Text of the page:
Erle Robinson: life-long champion of justice

Published 23 November 2008

erlerobinson.jpgErle Robinson, who died on Tuesday 18 November at the age of 84, is remembered by his former colleagues at the University of New England for his untiring pursuit of justice.

From his arrival as a lecturer in Philosophy in 1954 – the year the University gained autonomy – till his retirement in 1989, he devoted his academic career to the education and welfare of his students and the health of the institution. “He was the sort of ‘thorn in the side’ of Administration that every administration should be grateful to have,” said UNE’s current Professor of Philosophy, Peter Forrest.

Professor Forrest said he had encountered former students whose most vivid memory of their university days was “Erle teaching them ethics”. And Mr Robinson’s colleagues – even those who were his antagonists in one or other of his campaigns for institutional justice – all remember him with fondness and respect.

Erle Robinson (pictured here) was born and educated in New Zealand, where he gained a law degree and practised law before developing – through a Master of Arts degree – his vocational interest in philosophy. As a leading figure in UNE’s development of philosophy programs for external students, he upheld the principle that external students should be taught and examined according to the same standards as internal students. It was his “pragmatic advice” (as one former colleague put it) that “helped to shape the University’s external Bachelor of Arts degree”.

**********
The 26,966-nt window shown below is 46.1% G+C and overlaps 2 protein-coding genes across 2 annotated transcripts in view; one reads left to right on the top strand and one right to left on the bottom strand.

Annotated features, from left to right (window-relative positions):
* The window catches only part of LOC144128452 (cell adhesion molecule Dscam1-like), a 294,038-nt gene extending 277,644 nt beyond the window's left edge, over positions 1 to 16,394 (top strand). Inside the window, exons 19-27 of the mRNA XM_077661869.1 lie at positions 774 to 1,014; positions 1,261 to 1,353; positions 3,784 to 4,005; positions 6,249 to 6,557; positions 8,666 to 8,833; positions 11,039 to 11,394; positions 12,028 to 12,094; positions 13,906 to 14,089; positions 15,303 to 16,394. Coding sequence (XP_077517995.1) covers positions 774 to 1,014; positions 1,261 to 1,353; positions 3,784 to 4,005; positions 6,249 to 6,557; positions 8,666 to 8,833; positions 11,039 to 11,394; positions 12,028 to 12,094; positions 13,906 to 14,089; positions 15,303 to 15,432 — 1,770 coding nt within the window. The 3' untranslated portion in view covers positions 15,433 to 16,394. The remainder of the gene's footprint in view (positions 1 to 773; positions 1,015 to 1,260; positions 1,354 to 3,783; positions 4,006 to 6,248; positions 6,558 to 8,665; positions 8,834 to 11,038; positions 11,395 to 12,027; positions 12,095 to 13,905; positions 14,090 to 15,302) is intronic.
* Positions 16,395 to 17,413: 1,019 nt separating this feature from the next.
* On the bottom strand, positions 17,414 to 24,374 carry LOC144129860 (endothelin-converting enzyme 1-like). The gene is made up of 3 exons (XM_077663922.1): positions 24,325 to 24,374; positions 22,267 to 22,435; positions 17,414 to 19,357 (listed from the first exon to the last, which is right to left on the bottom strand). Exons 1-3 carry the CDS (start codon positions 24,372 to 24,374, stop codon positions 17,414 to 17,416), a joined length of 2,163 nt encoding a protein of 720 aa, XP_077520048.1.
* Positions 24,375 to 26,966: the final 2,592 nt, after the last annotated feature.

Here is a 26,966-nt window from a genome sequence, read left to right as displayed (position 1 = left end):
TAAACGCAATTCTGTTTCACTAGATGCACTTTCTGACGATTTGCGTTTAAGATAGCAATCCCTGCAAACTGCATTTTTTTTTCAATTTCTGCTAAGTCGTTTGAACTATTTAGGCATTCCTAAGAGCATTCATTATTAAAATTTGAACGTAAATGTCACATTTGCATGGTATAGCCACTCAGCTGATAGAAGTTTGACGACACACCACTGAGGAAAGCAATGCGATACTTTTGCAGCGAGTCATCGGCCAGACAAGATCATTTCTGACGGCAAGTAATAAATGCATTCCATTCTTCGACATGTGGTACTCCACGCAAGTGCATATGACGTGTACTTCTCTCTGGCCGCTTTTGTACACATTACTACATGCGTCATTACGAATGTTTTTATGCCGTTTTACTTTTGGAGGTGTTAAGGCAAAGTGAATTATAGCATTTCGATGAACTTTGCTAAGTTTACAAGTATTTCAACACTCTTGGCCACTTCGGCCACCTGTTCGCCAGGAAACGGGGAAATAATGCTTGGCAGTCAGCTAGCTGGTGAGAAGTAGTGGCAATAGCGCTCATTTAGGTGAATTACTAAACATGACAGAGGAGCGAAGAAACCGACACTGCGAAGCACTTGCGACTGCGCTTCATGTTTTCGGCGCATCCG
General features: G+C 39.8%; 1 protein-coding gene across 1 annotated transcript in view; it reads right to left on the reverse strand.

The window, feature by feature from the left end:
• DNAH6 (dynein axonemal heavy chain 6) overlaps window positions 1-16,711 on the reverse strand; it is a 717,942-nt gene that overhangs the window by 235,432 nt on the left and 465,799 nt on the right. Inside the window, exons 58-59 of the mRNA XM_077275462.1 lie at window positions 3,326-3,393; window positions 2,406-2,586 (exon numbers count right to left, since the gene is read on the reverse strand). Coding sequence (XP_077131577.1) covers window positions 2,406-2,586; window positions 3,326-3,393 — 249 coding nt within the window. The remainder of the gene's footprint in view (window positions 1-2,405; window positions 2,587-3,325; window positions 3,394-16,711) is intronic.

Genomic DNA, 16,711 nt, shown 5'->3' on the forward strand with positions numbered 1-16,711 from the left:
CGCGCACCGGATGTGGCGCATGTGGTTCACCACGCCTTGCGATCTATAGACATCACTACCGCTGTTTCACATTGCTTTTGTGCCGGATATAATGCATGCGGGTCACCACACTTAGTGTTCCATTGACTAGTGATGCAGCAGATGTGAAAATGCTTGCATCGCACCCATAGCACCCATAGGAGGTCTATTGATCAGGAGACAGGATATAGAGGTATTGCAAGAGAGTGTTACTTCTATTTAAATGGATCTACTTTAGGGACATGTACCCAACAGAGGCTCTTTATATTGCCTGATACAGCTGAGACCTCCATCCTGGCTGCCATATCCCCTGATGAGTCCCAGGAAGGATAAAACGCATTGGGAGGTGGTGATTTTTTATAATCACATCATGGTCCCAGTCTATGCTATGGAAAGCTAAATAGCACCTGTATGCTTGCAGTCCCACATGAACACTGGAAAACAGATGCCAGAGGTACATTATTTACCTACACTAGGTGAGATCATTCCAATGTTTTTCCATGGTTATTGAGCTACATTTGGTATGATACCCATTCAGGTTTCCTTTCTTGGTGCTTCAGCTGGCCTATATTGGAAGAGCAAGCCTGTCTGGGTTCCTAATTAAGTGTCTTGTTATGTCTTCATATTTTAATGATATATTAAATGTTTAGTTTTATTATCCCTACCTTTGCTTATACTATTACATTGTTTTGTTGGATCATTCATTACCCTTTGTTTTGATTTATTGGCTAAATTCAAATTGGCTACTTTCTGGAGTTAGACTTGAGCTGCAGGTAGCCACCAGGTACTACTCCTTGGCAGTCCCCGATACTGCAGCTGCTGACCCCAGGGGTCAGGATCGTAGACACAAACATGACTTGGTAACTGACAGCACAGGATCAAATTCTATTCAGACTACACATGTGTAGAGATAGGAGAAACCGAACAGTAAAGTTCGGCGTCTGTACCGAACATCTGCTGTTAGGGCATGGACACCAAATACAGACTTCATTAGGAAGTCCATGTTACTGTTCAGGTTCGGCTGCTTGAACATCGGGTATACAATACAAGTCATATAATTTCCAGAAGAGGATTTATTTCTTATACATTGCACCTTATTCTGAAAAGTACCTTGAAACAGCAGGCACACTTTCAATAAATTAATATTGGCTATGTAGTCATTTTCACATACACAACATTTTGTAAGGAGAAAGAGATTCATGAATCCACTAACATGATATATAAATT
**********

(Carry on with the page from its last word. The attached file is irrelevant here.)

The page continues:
In 1957 he was elected to represent undergraduate students on the UNE Council, and he continued to serve in that role until 1960, when he took a year’s study leave. From 1976 to 1980, and then again from 1982 to 1984, he served as a member of Council elected by the academic staff. He served as President of the UNE Teachers’ Association, and was active in the Student Christian Movement.

His life-long pursuit of justice was remarkable for its integrity: his determined opposition to what he believed to be wrong was balanced by a lack of personal rancour. “He never bore malice,” one of his colleagues recalled.

Erle Robinson’s unique contribution to UNE over 35 years was a product of that integrity.

He is survived by his wife Marcia (whom he married in 1960), their daughter Christine, and their grandchildren Timothy and Genevieve. Their son Stephen was killed in an ice avalanche on Mount Cook, New Zealand, in 1997.

The funeral service for Erle Robinson will be at St Peter’s Anglican Cathedral, Armidale, at 11 am on Tuesday 25 November.